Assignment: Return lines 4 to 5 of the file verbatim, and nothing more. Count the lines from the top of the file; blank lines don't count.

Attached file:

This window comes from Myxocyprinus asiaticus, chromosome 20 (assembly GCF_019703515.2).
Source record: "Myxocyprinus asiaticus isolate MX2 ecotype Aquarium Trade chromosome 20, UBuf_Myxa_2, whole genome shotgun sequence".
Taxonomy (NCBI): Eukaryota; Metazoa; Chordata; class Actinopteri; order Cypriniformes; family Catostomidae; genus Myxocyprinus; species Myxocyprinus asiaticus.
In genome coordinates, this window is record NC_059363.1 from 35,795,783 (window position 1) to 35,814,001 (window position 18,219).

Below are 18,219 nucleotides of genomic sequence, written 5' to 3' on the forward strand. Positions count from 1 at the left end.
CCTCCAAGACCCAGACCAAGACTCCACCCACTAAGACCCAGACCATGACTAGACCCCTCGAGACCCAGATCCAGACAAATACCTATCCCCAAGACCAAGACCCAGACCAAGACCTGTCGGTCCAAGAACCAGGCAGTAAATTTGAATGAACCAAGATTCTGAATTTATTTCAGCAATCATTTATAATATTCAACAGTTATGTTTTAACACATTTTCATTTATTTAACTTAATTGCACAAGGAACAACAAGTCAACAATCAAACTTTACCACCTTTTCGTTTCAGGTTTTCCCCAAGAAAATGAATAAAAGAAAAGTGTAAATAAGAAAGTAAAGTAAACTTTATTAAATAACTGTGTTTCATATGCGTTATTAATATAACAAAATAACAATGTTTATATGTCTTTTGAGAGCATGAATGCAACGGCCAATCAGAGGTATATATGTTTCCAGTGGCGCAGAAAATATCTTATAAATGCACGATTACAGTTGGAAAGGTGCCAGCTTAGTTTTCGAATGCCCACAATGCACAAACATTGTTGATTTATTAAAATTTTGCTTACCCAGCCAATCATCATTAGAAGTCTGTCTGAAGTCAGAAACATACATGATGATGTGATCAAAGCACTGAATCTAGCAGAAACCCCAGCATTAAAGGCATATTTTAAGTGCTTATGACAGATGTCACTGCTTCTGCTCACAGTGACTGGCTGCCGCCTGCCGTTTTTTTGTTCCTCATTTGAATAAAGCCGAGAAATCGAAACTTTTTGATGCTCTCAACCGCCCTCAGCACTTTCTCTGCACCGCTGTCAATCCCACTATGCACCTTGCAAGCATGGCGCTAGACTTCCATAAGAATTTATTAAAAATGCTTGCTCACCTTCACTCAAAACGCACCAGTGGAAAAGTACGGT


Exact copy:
In genome coordinates, this window is record NC_059363.1 from 35,795,783 (window position 1) to 35,814,001 (window position 18,219).

Below are 18,219 nucleotides of genomic sequence, written 5' to 3' on the forward strand. Positions count from 1 at the left end.